A day after the Trump administration quietly pulled down bleak numbers about the lack of electricity and drinking water in Puerto Rico two weeks after Hurricane Maria ravaged the U.S. territory, the Federal Emergency Management Agency (FEMA) has restored the statistics following a massive public outcry over the abrupt and unexplained removal of the data, reports The Washington Post.
FEMA’s website now reports that 9.2 percent of Puerto Ricans have access to power and just 55.5 percent of residents have access to clean drinking water.
A FEMA spokesperson told the Post on Thursday that the key statistics were still available on a web page run by the Puerto Rico governor’s office, which was entirely in Spanish. She later explained that the stats had been removed from FEMA’s website on Thursday.
As The Atlantic’s David Graham notes:
The deletion of the statistics both fits with the Trump administration’s pattern of treating Maria largely as a matter of so-called optics, the concern with how things look rather than how they are, and with its past tendency to remove public posting of data that cuts against its message in other realms. As a federal project, Maria poses a particularly difficult task: The scale of the destruction on Puerto Rico is bad, even for a major hurricane, and the territory’s remoteness makes it harder to move resources to than other American land. Brock Long, the head of FEMA, has described it as the biggest logistical challenge in American disaster history, and experts broadly agree. As both professional disaster managers and journalists like me have pointed out, while any delay is frustrating to those enduring it, the difficulties are real.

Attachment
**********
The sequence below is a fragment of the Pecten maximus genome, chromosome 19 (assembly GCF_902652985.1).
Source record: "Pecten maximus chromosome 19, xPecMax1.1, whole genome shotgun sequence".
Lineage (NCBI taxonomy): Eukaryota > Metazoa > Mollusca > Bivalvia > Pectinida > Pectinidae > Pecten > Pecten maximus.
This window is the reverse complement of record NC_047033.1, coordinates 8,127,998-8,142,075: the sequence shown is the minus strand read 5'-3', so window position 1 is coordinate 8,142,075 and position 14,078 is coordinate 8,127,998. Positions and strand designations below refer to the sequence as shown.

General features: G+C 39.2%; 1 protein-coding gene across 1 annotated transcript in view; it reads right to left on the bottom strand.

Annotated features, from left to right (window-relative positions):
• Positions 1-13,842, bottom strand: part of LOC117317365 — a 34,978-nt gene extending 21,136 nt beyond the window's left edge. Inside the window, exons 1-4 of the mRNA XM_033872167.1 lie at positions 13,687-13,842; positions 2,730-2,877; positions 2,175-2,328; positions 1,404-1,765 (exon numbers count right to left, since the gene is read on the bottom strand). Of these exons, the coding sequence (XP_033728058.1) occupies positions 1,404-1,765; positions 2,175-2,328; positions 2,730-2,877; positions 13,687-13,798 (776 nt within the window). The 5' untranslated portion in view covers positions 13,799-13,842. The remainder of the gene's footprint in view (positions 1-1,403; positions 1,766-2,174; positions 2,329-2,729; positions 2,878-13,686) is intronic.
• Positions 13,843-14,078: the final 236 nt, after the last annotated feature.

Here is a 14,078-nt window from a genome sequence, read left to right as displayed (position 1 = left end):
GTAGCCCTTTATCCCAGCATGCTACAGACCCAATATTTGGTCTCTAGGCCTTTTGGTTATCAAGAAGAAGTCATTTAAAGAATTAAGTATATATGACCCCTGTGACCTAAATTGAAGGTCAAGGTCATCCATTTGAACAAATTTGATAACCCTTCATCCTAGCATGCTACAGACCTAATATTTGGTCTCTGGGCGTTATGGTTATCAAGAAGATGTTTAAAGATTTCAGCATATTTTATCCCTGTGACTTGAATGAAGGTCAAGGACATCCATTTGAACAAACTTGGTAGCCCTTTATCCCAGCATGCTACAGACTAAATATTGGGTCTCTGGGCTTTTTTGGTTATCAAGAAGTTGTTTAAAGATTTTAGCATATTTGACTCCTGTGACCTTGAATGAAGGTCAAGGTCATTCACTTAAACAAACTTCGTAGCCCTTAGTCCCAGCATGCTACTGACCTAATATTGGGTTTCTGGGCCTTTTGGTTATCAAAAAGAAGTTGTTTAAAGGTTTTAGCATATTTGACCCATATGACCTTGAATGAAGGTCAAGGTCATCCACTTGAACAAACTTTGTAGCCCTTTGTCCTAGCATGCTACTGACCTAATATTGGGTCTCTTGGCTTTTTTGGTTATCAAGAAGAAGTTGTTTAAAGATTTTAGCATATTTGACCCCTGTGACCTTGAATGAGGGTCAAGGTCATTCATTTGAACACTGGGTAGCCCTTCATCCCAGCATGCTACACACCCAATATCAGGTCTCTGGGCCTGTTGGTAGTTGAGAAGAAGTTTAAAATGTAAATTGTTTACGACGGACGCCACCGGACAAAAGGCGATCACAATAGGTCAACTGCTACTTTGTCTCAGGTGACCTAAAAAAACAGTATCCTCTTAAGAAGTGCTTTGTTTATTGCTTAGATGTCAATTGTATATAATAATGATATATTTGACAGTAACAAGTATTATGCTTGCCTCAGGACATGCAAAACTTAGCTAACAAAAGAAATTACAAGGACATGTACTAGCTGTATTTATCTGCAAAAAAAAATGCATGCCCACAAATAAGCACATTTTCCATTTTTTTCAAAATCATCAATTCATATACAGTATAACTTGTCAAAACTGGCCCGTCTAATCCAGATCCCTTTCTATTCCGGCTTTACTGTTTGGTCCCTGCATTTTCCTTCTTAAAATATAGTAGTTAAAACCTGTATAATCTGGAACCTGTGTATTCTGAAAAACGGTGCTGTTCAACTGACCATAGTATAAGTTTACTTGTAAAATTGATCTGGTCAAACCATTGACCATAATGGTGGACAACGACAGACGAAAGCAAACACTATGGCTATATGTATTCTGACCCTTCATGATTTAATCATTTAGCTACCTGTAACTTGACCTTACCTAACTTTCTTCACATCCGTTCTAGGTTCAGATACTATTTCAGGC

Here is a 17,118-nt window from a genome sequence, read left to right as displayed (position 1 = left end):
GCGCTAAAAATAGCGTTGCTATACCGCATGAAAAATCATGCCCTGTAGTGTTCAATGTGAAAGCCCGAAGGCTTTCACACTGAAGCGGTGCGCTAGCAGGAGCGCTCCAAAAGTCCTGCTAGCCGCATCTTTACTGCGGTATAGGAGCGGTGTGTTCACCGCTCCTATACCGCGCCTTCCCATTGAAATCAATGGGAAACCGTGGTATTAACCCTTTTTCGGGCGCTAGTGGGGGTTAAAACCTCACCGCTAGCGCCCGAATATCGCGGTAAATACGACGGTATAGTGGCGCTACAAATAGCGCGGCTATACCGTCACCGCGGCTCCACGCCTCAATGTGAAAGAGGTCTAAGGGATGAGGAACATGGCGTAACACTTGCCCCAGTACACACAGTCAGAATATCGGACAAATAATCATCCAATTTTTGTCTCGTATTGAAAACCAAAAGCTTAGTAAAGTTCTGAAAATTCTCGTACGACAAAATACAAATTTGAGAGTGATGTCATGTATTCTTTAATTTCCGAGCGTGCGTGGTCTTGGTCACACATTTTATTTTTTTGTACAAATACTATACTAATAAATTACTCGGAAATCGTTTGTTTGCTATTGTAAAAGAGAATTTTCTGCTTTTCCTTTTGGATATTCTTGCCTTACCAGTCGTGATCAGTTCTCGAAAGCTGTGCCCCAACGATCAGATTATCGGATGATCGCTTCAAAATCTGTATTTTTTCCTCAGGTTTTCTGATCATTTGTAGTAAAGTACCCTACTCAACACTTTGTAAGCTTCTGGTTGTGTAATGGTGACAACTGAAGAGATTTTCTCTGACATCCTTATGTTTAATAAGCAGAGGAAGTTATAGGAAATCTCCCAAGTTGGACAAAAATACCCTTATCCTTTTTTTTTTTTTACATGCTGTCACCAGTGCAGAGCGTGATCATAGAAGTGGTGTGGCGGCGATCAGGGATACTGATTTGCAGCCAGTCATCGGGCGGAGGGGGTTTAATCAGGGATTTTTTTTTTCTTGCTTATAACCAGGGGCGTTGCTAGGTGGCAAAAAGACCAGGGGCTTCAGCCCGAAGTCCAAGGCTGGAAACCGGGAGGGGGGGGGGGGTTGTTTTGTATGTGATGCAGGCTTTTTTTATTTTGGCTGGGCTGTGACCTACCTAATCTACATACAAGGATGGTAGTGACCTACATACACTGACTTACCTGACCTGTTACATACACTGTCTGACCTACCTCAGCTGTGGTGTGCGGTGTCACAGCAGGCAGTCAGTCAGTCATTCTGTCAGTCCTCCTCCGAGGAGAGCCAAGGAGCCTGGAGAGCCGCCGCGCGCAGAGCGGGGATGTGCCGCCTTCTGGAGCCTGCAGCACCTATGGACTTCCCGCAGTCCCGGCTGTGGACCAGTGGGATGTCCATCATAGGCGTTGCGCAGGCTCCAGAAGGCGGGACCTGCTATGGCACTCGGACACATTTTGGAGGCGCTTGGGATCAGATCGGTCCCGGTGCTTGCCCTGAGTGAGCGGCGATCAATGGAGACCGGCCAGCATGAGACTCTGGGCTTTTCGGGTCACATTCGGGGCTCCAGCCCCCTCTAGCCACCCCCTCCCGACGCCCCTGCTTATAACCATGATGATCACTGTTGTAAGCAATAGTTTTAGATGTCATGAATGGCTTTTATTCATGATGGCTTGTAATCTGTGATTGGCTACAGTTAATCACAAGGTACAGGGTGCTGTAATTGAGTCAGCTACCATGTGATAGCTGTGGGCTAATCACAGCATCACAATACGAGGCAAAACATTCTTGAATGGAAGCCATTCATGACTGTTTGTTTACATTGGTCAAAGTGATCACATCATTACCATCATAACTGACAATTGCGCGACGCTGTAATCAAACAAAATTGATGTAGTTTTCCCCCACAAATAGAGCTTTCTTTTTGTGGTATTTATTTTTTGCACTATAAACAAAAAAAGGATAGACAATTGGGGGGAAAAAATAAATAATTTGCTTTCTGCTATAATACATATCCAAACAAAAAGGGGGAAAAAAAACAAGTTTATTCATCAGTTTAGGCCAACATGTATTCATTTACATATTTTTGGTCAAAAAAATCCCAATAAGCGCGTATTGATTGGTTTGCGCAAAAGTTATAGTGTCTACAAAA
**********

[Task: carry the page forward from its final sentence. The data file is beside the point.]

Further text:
The government’s death count from the storm more than doubled this week to 36.
— Luis Ferré-Sadurní (@luisferre) October 6, 2017
President Trump congratulated his administration’s relief efforts in Puerto Rico on Friday, telling reporters: “We’re doing a great job there and they are great, great people.”
The U.S. currently has “8,700 military service men and women” on the ground and that number is expected “to increase up to 13,000,” according to Gen. Jose Reyes. But as CNN’s Bill Weir notes, the U.S. sent 22,000 troops to Haiti after the devastating 2010 earthquake.
At the height of the response to the 2010 earthquake, the US sent 22,000 troops to Haiti https://t.co/TCdwesH6dG
— Bill Weir (@BillWeirCNN) October 6, 2017